Schroders Q&A: We’ve had ESG growing pains

Marina Severinovsky and Lazaro Tiant explain the journey to full ESG integration at the firm

Marina Severinovsky and Lazaro Tiant


Natasha Turner

Schroders has integrated ESG across its operations but in the US is now looking toward active ownership and impact investing. Here ESG Clarity sits down with head of sustainability, North America, Marina Severinovsky and investment director – sustainability, Lazaro Tiant, to talk climate acceleration, virtue signaling and how third-party ratings are “missing the point”.

What is Schroders’ approach to ESG in the US?

Severinovsky: We committed to have all our AUM globally ESG integrated. There’s a central sustainability team, which is now 30-plus people strong, but every desk approached this in their own way. At the central team level we write the thematic research, we handle active ownership and engagement activities, and we build the proprietary tools, such as SustainEx.

I’ve sat on four desks, so I’ve seen the entire arch. Ten years ago we were saying, “When you talk to a company you have to fill out this section on ESG,” and that was a big deal. People didn’t want to fill them out, so you had to audit them. That was early days, now everybody takes those things into account. The next stage is active ownership: Now we’re saying you have to have three substantive engagements every year. 

Tiant: Should there be regulation in the US, we should know where our current process falls within it, rather than having to try to meet the regulation. I joined from the third-party rating space, and it was interesting that everybody misses the point on how to be sustainable and how to set criteria. To be able to design that ourselves [is great]. It’s important we have the same levels of transparency as the companies we’re asking for that from.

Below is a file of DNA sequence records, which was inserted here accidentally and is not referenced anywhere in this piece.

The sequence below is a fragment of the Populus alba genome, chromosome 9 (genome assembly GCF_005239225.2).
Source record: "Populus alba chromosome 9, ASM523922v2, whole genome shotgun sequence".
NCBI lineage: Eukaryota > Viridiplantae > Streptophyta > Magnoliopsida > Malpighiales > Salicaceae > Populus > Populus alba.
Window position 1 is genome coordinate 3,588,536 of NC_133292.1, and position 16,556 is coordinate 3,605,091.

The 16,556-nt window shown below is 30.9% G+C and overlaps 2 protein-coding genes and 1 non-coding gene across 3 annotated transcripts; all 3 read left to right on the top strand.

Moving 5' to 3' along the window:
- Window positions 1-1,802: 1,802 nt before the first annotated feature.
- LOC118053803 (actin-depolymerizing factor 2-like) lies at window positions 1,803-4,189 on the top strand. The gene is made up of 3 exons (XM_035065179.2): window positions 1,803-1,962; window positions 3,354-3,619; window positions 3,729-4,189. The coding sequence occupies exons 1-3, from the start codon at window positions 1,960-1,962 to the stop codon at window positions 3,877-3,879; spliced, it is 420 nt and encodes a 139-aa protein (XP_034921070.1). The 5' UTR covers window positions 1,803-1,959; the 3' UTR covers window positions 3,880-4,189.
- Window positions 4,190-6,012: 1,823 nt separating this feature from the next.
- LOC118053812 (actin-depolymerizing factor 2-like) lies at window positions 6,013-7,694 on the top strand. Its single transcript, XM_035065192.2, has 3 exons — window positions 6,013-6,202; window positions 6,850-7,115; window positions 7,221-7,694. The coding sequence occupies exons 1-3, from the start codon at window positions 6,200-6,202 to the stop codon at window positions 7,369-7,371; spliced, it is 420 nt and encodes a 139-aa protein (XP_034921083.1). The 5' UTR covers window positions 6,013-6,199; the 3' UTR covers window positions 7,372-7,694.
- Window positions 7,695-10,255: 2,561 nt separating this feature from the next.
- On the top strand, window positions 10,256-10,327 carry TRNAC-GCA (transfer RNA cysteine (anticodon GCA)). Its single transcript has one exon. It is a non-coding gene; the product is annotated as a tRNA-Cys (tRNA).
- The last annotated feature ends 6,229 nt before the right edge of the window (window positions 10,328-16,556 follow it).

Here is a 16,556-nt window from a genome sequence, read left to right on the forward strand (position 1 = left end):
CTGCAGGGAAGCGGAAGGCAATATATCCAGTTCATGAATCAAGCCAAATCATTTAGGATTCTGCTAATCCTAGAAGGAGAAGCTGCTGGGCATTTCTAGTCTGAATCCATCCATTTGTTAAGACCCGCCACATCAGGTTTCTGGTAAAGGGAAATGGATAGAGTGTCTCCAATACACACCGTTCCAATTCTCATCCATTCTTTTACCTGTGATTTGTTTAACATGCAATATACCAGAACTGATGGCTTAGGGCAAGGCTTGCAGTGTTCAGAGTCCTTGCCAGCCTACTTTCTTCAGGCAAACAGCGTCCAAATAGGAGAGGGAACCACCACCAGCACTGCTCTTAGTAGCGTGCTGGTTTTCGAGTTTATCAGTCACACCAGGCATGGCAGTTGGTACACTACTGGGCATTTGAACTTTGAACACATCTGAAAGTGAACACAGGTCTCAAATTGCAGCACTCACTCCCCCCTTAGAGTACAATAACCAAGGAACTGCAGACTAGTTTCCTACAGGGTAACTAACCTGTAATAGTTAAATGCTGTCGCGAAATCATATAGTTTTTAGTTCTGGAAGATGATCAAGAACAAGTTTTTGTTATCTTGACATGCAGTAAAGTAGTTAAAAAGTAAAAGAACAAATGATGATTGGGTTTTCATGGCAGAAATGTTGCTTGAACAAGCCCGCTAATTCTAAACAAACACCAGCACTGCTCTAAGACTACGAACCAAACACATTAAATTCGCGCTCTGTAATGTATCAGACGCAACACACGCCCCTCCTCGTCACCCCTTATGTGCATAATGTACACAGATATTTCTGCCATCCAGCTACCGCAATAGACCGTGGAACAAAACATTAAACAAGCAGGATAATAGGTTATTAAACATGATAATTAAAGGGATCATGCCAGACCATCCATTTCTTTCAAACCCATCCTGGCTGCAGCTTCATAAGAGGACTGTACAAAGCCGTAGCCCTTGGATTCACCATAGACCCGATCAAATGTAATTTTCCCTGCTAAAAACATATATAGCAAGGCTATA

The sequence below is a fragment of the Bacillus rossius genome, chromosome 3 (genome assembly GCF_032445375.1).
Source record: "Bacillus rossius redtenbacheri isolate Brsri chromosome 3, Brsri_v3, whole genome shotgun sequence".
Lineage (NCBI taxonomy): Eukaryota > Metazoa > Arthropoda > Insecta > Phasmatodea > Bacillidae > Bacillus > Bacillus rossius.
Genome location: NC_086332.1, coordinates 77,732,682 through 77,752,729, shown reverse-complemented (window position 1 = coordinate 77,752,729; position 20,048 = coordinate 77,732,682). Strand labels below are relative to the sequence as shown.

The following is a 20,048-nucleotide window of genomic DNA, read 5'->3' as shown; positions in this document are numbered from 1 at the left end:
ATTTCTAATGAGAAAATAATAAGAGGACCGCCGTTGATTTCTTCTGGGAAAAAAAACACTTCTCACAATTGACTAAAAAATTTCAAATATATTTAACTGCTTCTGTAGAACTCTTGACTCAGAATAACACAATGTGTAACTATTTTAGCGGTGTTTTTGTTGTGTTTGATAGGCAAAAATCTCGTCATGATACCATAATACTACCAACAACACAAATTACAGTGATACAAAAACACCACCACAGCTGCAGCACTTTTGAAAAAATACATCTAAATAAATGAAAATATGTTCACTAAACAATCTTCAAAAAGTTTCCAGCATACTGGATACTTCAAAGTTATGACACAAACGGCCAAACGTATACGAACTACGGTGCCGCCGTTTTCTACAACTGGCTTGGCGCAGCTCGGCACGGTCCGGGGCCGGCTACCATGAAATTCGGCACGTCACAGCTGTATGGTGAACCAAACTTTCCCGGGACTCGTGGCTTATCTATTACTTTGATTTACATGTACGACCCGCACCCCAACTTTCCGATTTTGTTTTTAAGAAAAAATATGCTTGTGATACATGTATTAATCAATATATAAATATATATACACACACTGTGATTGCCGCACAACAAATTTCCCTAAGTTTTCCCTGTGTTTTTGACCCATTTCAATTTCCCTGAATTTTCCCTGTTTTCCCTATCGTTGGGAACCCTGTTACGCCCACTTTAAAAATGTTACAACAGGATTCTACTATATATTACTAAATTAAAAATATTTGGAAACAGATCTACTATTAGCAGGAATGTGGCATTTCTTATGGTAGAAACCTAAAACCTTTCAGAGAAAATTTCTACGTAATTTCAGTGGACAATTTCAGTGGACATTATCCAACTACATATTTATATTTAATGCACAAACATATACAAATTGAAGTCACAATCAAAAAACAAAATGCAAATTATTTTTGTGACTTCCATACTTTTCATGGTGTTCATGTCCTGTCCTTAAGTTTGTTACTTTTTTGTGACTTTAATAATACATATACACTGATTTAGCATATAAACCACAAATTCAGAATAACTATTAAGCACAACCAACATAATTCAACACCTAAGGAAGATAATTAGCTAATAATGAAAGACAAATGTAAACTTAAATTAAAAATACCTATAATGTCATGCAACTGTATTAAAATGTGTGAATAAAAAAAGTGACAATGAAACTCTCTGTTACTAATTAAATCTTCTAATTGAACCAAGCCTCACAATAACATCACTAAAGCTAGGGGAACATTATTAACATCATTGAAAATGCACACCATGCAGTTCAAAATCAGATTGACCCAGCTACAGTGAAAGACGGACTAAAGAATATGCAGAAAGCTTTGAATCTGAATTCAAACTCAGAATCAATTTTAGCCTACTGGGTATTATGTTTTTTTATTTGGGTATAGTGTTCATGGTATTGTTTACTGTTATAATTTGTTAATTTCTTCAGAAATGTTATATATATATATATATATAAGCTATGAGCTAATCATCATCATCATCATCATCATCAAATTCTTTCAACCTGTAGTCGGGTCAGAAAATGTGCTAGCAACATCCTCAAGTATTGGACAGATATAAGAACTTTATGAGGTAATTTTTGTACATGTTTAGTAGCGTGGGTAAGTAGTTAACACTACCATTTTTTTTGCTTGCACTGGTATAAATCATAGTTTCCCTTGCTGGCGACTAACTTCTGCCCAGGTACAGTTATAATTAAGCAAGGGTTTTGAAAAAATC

Coming on to regulation then, will things like the DOL and SEC proposals make much difference to your operations?

Tiant: It should be a tailwind for us. In the retirement space we’re ready to have the conversations. But it’s about education – what we continue to find is it’s not just about human capital, it’s not just about decarbonization, there are new issues that get more light every day, so to meet those is our job. 

Severinovsky: It’s very dangerous in the US to think [new ESG regulation] is all clear because there’s always an election cycle and we’re a pendulum, we always have been. In a way with things like greenwashing, the regulation is much less controversial because wherever you sit on the aisle politically, you should agree people should not be misled.

From the DOL perspective it’s tougher – what I’m experiencing when we talk to plans is people are eager to go down this path, but they are concerned about being sued. People are lining up at the starting line, but they are waiting for the whistle to blow. Hopefully by the mid-year mark we’ll have the finalization of this rule, and I think people will want to put sustainable options into their plans. You have businesses and, say, universities, who have progressive policies but haven’t been able to put them into their retirement options so there’s low-hanging fruit. 

See also: – ESG options would increase 401(k) engagement